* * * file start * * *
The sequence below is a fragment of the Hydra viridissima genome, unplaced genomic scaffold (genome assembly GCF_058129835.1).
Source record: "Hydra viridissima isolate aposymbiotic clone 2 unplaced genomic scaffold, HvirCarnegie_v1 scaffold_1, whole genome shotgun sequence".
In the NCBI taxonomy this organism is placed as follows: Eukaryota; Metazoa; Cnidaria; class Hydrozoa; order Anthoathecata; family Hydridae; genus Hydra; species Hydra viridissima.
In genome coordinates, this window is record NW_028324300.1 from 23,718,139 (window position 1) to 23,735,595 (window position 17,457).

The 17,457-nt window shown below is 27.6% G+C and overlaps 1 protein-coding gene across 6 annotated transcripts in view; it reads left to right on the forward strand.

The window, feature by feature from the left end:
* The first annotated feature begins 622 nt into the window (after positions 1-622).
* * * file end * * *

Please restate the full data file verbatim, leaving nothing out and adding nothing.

The sequence below is a fragment of the Hydra viridissima genome, unplaced genomic scaffold (genome assembly GCF_058129835.1).
Source record: "Hydra viridissima isolate aposymbiotic clone 2 unplaced genomic scaffold, HvirCarnegie_v1 scaffold_1, whole genome shotgun sequence".
In the NCBI taxonomy this organism is placed as follows: Eukaryota; Metazoa; Cnidaria; class Hydrozoa; order Anthoathecata; family Hydridae; genus Hydra; species Hydra viridissima.
In genome coordinates, this window is record NW_028324300.1 from 23,718,139 (window position 1) to 23,735,595 (window position 17,457).

The 17,457-nt window shown below is 27.6% G+C and overlaps 1 protein-coding gene across 6 annotated transcripts in view; it reads left to right on the forward strand.

The window, feature by feature from the left end:
* The first annotated feature begins 622 nt into the window (after positions 1-622).